Before the pandemic, mental health initiatives for medical staff were put on the back burner. Many studies reported high Physician burnout rates and experiences of emotional exhaustion, depersonalization, and a feeling of low personal accomplishment.
COVID-19 has had a major impact on an already stressed field. So now more than ever health care organizations and leaders need to invest in initiatives and programs to support health care workers.
Dr. Matthew Norman, an Atlanta Psychiatrist who provides mental health services to Emory residents said, “They’ve yet to take a deep breath. It’s only when you take a deep breath that you are able to recognize the toll of the stress and the strain of what has transpired.”
Multiple hospitals are offering the Code Lavender program that offers rapid-response emotional support to health care workers from trained practitioners.
It’s called lavender for the calming effect associated with that aroma.
David Carl, Atrium hospital chaplain said, “Code Lavender means you have something impacting your emotions that has thrown you off. I can’t think of anything that has knocked us off our game more than the coronavirus.”
The Code Lavender team usually comprises representatives from the spiritual care and healing services departments, and other hospital-based support services (such as employee assistance, music therapy, wellness, the ethics consultation service, and art therapy), and volunteers.
Vail Health created a COVID Incident Command team to help boost morale among the staff. They bring food to health workers during shifts and offer yoga and meditation breaks.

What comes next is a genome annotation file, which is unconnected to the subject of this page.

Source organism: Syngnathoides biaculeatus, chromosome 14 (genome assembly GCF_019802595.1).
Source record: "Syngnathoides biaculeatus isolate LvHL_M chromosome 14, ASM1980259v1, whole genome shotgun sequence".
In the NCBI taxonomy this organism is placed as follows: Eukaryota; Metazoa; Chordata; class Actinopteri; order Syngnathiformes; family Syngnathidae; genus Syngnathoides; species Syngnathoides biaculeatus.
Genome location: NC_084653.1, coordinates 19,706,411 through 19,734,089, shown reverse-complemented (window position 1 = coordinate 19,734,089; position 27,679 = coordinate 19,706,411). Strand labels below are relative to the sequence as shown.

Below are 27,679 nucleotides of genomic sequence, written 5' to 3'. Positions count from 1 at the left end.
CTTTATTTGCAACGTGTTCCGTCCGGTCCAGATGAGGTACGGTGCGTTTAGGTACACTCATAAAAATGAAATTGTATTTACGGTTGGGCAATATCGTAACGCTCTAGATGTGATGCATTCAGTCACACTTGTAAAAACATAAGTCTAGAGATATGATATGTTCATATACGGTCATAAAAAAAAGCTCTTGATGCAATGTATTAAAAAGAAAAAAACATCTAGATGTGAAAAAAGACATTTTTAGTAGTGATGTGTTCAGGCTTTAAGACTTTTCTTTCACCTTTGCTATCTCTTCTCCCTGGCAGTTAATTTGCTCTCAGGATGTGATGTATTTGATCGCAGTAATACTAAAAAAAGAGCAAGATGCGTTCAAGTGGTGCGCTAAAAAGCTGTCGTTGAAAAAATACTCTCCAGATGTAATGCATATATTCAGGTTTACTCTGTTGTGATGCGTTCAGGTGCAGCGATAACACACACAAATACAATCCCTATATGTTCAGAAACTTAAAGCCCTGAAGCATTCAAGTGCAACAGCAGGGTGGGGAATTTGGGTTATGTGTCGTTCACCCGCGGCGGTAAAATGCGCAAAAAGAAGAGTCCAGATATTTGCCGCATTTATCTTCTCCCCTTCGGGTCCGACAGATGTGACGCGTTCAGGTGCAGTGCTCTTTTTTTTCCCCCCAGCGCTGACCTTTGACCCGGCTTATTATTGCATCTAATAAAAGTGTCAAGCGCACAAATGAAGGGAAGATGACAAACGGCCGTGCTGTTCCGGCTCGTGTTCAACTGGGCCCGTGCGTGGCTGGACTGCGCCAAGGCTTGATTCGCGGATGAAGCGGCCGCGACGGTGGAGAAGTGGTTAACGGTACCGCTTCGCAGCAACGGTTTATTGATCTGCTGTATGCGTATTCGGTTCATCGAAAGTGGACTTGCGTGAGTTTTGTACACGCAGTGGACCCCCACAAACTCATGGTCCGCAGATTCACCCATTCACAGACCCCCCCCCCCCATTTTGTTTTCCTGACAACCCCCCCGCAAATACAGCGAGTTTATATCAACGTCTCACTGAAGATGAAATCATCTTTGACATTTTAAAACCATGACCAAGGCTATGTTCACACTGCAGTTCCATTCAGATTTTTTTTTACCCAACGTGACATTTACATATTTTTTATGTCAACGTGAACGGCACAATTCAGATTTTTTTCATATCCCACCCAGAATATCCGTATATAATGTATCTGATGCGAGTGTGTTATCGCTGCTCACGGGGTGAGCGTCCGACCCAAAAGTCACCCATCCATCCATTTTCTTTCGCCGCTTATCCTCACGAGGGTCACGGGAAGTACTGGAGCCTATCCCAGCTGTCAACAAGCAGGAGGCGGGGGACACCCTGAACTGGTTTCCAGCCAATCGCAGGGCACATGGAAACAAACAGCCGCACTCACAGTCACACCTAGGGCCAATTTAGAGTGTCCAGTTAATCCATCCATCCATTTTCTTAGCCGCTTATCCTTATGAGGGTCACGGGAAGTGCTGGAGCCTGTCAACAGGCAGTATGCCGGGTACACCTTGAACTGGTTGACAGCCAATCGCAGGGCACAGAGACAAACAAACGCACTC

Cody (Wyoming) Regional Health created a wellness area to provide a calming place to recover the mind, body, and soul. The new space, staffed 24/7, includes a meditation room, eight bedrooms with private bathrooms, laundry and shower facilities, on-site access to licensed therapists for emotional support, puzzles and games, and an exercise area to meet employee needs.
Elise Phelan, a surgical unit charge Nurse with UCHealth created the Resilience Program where she would bring in massage therapists, movement therapists, yoga instructors, nutritionists, and sometimes therapy puppies.
Oschner Health set up a pop-up grocery store in its cafeteria where staff can purchase essentials, such as bread, milk, eggs, and orange juice. It filled sidewalks with chalk messages of encouragement at employee entrances. And the health system set up relaxation areas with calming music, low lighting, and other amenities.
For years, front-line workers have had few places to turn to for help. But the future is hopeful. The most recent COVID-19 Relief Package includes $140 million in funding to promote mental health among health care professionals and first responders. This funding will allow more opportunities for frontline healthcare workers to receive proper mental health treatment.